Discovery Channel in France
Men and women, ages 18 to 44, middle income, post-secondary education (sub demographic for daytime is men and women, ages 16 to 25)
3.2 million subscribers
VP of programming for Europe, Middle East and Africa
‘It’s very much Discovery’s style to have big production specials – programs that look like cinema.
‘[We also want] factual entertainment rather than classic interview, archive, reconstruction-type documentary programming. [Discovery's style] is primarily storytelling and making difficult subjects accessible. In France, our stories are real stories about real people, and personal quests that are universal in their appeal.’
Williams is on the hunt for entertaining, people-based factual programming with a French angle. She’s interested in big French specials that not only work for France, but translate for other regions as well.
One such copro, a 4 x 1-hour series by London’s 3BM Television and Montreal’s Cineflix, is called Zero Hour. Recently aired on Discovery in France, Zero dramatizes the hour leading up to unforgettable historical events, such as Chernobyl and 9/11.
Nefertiti, a special Discovery U.S. produced about a year ago with London-based Atlantic Productions, is a good example of the personal stories for which Williams is looking. In the two-hour program, British scientist Joann Fletcher tries to determine if a particular mummy is the body of the legendary Queen Nefertiti. ‘It’s basically one woman’s search for another [woman], rather than an archeological program,’ explains Williams.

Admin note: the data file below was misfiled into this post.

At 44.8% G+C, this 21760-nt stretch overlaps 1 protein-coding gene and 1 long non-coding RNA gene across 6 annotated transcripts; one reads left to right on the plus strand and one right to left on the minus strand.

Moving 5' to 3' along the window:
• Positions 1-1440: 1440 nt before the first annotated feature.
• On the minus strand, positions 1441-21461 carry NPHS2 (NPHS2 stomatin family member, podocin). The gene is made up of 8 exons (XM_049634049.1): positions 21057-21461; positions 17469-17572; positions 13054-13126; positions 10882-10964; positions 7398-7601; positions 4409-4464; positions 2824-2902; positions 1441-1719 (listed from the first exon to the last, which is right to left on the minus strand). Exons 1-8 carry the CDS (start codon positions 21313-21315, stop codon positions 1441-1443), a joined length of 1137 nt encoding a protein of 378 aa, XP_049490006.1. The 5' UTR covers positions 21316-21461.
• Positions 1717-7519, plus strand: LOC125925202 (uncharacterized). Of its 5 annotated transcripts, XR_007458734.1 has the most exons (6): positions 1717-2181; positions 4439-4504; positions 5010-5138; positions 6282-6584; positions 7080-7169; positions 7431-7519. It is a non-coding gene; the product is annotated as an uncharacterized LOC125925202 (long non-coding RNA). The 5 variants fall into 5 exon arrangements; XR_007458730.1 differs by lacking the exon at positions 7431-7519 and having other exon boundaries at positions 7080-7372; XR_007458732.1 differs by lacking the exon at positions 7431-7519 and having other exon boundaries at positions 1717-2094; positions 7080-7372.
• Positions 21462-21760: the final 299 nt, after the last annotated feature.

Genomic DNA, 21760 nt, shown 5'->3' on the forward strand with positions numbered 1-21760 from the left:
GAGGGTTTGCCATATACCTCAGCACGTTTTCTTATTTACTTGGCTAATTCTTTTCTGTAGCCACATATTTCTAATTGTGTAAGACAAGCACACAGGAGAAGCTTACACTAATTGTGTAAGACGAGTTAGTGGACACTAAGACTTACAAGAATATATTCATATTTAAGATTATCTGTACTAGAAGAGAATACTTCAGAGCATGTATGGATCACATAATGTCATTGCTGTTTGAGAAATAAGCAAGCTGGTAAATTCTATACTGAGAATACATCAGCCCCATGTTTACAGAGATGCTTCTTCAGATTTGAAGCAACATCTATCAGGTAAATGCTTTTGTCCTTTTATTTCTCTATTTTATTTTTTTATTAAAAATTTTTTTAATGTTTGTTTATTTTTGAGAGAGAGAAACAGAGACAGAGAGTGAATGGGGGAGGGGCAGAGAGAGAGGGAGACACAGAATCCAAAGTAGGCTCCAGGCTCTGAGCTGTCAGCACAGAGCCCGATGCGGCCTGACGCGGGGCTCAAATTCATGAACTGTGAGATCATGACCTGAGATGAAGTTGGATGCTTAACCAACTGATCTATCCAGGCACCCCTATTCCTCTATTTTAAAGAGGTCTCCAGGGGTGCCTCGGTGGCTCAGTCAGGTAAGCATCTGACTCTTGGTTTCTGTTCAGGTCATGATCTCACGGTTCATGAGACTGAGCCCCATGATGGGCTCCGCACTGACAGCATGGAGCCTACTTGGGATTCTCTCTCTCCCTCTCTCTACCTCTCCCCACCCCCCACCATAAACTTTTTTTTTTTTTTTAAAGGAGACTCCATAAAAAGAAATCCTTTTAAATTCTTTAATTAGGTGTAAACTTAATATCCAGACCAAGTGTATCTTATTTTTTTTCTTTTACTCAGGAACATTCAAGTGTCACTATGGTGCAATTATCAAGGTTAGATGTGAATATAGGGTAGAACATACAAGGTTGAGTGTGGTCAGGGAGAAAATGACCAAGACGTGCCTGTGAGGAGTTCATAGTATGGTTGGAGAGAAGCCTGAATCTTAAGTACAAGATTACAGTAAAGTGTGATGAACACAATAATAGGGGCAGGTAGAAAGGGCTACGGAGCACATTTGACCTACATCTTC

‘I’m also desperately looking for half-hour popular science series, and engineering and mechanics programming.’
Don’t Need it
‘In terms of commissioning and coproducing, we don’t do classic arts or current affairs,’ says Williams. ‘And we tend not to do social issues or ethnography.’
While it’s very rare for Williams to commission a single one-off, Massacre in Madrid is an exception. Produced by London-based October Films, the one-hour program for Discovery Europe examines the infamous bombing in Madrid last March and its immediate aftereffects on the people involved.
Her advice for those pitching Discovery in France is simple: ‘Look at the schedule, website and listings guides to get an idea of [the channel's] look and feel. There’s nothing more off-putting than a producer coming to me and saying, ‘I’ve got the show your channel needs,’ and it’s a sports program.’
What’s On Now
Launched in September, Discovery Channel in France aired Girl with X-Ray Eyes in October. A one-hour one-off produced by London-based Shine, it tells the story of a Russian girl who has a talent that enables her to ‘see’ peoples’ medical problems. The special follows her as she undergoes scientific testing.
In November, the channel broadcasts Intelligence Blunders, a four-part series by London-based Wilton Films that shows how failure or changes in intelligence have affected the outcome of events in recent history. Also airing in late 2004 is Blueprint for Disaster, a 6 x 1-hour series by Toronto-based Temple Street Productions. Blueprint mixes recreation, documentary and CGI to follow scientific investigations of major engineering disasters.